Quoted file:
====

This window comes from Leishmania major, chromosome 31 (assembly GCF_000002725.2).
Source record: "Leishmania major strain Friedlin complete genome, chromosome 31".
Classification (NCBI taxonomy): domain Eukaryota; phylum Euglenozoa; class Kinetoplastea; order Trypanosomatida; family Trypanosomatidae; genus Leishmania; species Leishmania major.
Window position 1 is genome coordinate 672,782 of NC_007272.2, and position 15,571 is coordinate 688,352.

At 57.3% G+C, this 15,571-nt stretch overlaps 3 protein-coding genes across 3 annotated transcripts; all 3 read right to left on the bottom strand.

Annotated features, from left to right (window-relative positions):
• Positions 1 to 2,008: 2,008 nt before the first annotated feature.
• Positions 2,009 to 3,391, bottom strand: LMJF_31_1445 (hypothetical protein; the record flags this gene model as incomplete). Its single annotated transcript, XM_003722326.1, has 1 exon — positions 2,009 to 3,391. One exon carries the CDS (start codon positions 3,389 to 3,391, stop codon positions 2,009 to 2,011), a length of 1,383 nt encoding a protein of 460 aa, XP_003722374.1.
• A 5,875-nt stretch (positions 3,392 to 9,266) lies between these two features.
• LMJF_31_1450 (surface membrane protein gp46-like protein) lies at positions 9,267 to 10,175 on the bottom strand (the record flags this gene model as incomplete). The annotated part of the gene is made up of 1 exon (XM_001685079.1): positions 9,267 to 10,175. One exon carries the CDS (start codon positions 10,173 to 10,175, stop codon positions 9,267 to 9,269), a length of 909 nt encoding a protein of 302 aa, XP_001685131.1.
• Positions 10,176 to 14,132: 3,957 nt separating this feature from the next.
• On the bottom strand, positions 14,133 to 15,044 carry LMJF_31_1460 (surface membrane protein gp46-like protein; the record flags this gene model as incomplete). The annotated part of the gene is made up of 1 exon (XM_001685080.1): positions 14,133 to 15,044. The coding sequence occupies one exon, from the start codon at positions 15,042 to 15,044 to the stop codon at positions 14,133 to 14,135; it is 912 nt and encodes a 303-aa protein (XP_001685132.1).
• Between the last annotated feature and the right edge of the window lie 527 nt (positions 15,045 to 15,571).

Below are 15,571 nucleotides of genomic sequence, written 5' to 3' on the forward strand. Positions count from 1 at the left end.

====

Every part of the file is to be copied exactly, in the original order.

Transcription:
This window comes from Leishmania major, chromosome 31 (assembly GCF_000002725.2).
Source record: "Leishmania major strain Friedlin complete genome, chromosome 31".
Classification (NCBI taxonomy): domain Eukaryota; phylum Euglenozoa; class Kinetoplastea; order Trypanosomatida; family Trypanosomatidae; genus Leishmania; species Leishmania major.
Window position 1 is genome coordinate 672,782 of NC_007272.2, and position 15,571 is coordinate 688,352.

At 57.3% G+C, this 15,571-nt stretch overlaps 3 protein-coding genes across 3 annotated transcripts; all 3 read right to left on the bottom strand.

Annotated features, from left to right (window-relative positions):
• Positions 1 to 2,008: 2,008 nt before the first annotated feature.
• Positions 2,009 to 3,391, bottom strand: LMJF_31_1445 (hypothetical protein; the record flags this gene model as incomplete). Its single annotated transcript, XM_003722326.1, has 1 exon — positions 2,009 to 3,391. One exon carries the CDS (start codon positions 3,389 to 3,391, stop codon positions 2,009 to 2,011), a length of 1,383 nt encoding a protein of 460 aa, XP_003722374.1.
• A 5,875-nt stretch (positions 3,392 to 9,266) lies between these two features.
• LMJF_31_1450 (surface membrane protein gp46-like protein) lies at positions 9,267 to 10,175 on the bottom strand (the record flags this gene model as incomplete). The annotated part of the gene is made up of 1 exon (XM_001685079.1): positions 9,267 to 10,175. One exon carries the CDS (start codon positions 10,173 to 10,175, stop codon positions 9,267 to 9,269), a length of 909 nt encoding a protein of 302 aa, XP_001685131.1.
• Positions 10,176 to 14,132: 3,957 nt separating this feature from the next.
• On the bottom strand, positions 14,133 to 15,044 carry LMJF_31_1460 (surface membrane protein gp46-like protein; the record flags this gene model as incomplete). The annotated part of the gene is made up of 1 exon (XM_001685080.1): positions 14,133 to 15,044. The coding sequence occupies one exon, from the start codon at positions 15,042 to 15,044 to the stop codon at positions 14,133 to 14,135; it is 912 nt and encodes a 303-aa protein (XP_001685132.1).
• Between the last annotated feature and the right edge of the window lie 527 nt (positions 15,045 to 15,571).

Below are 15,571 nucleotides of genomic sequence, written 5' to 3' on the forward strand. Positions count from 1 at the left end.